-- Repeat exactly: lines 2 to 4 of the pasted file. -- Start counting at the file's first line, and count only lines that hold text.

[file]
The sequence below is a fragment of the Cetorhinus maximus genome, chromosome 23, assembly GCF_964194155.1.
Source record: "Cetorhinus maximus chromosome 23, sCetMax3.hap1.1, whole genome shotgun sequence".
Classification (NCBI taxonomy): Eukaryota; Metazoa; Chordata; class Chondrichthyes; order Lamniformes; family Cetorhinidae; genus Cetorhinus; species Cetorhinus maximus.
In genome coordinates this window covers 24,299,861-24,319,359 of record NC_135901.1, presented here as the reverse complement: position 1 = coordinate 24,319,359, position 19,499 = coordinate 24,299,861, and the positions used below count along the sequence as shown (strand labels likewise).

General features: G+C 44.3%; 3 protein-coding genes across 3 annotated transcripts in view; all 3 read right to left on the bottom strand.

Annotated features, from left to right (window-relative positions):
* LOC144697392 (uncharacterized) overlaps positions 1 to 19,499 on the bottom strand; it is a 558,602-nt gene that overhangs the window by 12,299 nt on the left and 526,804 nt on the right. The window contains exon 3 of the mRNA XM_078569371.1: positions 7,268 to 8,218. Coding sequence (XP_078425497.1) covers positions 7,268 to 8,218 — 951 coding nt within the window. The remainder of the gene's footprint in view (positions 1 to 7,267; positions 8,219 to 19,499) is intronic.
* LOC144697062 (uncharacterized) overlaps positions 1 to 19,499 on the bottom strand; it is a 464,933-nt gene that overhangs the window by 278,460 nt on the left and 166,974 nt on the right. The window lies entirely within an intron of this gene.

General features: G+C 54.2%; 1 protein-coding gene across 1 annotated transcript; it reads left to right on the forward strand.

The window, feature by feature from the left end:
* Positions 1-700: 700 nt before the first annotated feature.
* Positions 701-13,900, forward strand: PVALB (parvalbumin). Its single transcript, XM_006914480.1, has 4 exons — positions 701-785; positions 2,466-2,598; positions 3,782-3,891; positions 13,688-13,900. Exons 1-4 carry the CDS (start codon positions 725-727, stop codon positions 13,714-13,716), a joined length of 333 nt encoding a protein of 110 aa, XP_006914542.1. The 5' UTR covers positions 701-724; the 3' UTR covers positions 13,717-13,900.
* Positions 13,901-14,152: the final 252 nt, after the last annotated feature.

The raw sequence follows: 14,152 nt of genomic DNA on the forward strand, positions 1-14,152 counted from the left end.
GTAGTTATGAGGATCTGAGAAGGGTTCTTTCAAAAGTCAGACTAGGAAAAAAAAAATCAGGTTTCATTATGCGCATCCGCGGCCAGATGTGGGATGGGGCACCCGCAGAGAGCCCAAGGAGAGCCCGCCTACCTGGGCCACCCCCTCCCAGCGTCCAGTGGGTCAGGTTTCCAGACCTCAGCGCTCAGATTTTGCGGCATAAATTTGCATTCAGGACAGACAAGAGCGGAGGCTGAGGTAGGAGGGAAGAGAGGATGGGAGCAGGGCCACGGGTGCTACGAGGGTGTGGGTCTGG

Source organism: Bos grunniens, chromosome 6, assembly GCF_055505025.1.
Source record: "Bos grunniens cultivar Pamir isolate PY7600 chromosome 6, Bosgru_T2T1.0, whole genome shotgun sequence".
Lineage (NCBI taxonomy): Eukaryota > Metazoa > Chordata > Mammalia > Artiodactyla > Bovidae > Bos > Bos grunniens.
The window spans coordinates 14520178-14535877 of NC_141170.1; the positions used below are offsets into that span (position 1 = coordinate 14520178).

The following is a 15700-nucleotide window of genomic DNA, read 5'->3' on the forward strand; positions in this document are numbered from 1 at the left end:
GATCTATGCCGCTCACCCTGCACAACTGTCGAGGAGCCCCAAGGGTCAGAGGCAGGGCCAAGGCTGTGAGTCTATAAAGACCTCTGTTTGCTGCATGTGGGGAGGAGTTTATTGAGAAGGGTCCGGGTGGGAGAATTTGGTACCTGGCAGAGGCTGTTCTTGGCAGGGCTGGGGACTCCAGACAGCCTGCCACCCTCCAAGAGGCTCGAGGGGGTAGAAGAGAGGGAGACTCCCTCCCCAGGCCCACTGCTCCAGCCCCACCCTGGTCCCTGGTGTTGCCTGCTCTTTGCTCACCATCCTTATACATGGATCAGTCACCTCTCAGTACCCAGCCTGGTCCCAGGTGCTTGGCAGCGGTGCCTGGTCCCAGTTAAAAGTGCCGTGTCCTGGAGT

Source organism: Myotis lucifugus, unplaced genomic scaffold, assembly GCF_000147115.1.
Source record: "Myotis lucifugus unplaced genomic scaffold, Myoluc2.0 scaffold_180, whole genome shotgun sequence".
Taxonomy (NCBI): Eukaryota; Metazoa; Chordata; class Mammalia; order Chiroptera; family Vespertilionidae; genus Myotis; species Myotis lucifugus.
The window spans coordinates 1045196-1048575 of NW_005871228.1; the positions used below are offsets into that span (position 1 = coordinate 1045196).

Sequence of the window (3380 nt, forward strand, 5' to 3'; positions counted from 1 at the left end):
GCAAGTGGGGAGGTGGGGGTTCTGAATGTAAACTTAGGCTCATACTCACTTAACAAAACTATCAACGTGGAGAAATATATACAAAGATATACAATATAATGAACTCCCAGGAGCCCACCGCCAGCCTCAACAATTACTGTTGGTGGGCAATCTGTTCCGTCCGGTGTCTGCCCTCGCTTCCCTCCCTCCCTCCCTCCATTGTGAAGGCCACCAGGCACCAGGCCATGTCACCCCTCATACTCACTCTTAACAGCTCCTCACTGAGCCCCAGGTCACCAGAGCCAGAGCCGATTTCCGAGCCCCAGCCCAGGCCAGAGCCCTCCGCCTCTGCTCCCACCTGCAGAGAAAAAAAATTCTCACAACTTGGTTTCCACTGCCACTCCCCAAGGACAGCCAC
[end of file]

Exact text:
Source record: "Cetorhinus maximus chromosome 23, sCetMax3.hap1.1, whole genome shotgun sequence".
Classification (NCBI taxonomy): Eukaryota; Metazoa; Chordata; class Chondrichthyes; order Lamniformes; family Cetorhinidae; genus Cetorhinus; species Cetorhinus maximus.
In genome coordinates this window covers 24,299,861-24,319,359 of record NC_135901.1, presented here as the reverse complement: position 1 = coordinate 24,319,359, position 19,499 = coordinate 24,299,861, and the positions used below count along the sequence as shown (strand labels likewise).